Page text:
By Health Promotion Board in collaboration with Dr. Yvonne Ng, Senior Consultant, Department of Neonatology, National University Hospital.

Your baby hasn’t had his bowel movement in a while, and you’re worried that he’s constipated. Keep calm, mummy and daddy: a baby’s bowel movements can vary widely.

Breastfeeding, Months 1-4

Breast milk is easily digested and absorbed by the body, and breastfed babies are less likely to develop stomach upset, constipation and diarrhoea. That said, your breastfed baby’s bowel movements can vary over time.

For example, a breastfed baby may initially pass stool with every feed—as often as 10-12 times a day—in the first weeks of life. This may change when he turns one month old and he may have less frequent bowel movements, only pooping once every few days. This is normal and mummy and daddy need not worry!

Related: Breastfeeding Your Baby

After Introducing Solid Food, Months 5-6

Your baby may poop less frequently after you first introduce solid food to his diet. One way to make change easier for your little one is to introduce new foods slowly, in small amounts.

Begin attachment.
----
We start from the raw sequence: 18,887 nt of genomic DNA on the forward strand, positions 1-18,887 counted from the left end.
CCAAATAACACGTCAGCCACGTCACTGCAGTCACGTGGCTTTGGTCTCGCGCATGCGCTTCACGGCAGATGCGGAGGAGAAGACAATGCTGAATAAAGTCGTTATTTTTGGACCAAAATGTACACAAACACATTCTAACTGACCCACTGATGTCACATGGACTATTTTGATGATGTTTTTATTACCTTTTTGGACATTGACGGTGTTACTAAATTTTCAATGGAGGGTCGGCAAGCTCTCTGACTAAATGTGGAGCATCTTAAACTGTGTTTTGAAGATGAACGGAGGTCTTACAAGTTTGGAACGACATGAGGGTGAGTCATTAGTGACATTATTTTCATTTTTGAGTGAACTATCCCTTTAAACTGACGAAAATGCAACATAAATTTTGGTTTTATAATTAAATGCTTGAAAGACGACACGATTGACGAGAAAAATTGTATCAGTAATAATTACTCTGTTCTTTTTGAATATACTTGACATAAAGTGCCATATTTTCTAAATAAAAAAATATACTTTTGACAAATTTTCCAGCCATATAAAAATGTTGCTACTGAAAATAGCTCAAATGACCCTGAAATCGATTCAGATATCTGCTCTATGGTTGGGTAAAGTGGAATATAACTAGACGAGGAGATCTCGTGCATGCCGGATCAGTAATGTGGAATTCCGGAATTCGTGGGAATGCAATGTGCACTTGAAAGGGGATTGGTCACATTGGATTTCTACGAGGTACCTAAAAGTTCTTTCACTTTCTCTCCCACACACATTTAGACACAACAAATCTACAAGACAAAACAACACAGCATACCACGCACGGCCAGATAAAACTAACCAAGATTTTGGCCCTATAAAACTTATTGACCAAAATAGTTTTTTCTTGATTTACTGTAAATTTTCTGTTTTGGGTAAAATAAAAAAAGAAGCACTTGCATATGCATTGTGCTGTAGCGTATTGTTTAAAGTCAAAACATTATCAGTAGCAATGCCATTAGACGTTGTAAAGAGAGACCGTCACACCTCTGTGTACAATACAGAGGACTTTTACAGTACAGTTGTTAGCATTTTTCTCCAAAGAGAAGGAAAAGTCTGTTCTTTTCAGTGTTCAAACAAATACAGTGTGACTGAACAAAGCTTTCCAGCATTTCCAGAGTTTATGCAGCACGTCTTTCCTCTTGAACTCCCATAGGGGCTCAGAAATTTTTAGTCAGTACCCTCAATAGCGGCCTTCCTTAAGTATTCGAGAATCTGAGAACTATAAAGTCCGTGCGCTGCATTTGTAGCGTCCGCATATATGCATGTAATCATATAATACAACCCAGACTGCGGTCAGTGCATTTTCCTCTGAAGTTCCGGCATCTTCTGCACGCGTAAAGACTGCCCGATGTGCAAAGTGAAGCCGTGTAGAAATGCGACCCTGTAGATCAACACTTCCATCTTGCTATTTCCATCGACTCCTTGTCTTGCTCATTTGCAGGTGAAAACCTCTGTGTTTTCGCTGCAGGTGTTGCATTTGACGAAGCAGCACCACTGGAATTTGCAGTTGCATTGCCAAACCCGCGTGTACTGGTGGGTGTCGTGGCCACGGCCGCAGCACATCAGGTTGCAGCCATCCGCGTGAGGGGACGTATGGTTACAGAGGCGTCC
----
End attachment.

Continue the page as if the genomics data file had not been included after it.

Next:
Keep your baby hydrated with regular milk, and slowly and gradually introduce him to high-fibre foods like fruit, veggies, and wholegrains. Your little one will likely be pooping regularly once he gets used to his new diet, so keep calm and have patience.

Related: Baby's First Food Journey

3 Questions to Ask

Still concerned about your baby’s bowel movements (or lack thereof)? These questions might tell you whether your baby has constipation.

  1. Has your baby’s bowel movements been less frequent than usual?
  2. Does your baby look uncomfortable, in pain or in distress when he has a bowel movement, especially when it’s his first one after 3 or more days?
  3. Do the stools appear hard and dry?

If you’ve answered yes to these questions, it’s possible your baby is suffering from constipation. Do consult your paediatrician for advice. Do not give your baby a laxative or suppository without talking to the doctor first.